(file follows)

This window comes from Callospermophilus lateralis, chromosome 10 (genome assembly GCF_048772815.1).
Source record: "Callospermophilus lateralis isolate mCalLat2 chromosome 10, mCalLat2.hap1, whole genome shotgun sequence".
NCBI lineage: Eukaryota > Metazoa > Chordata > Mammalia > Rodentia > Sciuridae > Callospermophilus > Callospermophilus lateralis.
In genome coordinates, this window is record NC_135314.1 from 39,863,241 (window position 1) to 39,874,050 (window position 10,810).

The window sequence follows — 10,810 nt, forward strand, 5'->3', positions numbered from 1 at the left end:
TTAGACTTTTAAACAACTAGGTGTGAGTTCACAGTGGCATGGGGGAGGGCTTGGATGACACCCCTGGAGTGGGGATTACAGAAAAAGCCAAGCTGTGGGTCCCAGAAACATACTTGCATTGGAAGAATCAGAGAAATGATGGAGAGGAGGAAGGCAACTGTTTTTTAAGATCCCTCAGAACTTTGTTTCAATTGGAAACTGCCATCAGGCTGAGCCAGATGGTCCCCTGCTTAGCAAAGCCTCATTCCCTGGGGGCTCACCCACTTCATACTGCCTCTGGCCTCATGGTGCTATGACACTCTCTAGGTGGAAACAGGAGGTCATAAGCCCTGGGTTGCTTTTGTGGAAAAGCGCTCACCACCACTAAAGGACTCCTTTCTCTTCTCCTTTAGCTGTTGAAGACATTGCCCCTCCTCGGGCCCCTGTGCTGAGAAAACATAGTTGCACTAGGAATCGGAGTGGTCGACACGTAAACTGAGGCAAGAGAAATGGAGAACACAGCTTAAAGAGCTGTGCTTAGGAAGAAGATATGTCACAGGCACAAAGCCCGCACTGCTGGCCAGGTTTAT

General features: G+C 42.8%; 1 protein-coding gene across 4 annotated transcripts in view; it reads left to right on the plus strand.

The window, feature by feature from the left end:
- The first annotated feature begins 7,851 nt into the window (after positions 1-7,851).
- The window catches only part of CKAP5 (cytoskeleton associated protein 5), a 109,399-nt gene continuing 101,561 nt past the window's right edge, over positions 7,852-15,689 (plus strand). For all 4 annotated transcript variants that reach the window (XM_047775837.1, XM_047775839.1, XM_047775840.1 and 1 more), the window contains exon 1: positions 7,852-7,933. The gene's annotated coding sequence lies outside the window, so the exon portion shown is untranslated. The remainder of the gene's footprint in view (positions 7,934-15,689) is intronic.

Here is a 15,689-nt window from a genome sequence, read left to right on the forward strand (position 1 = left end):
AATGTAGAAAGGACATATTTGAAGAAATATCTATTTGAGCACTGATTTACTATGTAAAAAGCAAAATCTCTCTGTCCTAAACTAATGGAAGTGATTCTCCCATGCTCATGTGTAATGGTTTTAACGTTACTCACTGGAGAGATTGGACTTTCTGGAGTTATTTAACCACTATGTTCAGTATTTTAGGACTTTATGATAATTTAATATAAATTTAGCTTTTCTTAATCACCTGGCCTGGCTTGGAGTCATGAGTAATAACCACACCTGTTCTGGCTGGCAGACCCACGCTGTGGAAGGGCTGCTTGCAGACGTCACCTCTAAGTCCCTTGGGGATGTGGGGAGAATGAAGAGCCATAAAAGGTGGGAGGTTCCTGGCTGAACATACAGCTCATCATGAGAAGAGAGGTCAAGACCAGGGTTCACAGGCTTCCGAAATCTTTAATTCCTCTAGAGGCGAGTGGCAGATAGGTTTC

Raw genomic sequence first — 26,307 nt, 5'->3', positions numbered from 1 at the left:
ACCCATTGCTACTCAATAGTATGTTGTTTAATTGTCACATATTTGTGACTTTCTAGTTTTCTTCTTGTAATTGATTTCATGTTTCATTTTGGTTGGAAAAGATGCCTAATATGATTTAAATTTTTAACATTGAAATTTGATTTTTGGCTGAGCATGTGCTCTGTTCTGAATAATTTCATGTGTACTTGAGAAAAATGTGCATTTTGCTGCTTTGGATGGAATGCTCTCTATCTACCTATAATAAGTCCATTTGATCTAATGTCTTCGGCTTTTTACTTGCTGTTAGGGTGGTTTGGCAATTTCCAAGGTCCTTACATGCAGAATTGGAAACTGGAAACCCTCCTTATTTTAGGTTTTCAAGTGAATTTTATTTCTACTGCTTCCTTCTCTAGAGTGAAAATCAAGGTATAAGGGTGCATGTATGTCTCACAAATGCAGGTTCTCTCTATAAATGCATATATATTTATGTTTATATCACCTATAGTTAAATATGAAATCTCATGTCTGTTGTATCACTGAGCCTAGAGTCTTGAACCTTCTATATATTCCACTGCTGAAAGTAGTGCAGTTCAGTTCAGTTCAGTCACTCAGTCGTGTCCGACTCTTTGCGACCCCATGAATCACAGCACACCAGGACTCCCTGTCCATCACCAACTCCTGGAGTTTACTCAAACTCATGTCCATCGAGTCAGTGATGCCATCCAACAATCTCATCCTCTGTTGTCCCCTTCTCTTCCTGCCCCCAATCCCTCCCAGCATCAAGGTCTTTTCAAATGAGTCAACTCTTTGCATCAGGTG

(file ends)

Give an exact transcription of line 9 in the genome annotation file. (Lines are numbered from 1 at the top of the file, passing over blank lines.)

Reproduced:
- The first annotated feature begins 7,851 nt into the window (after positions 1-7,851).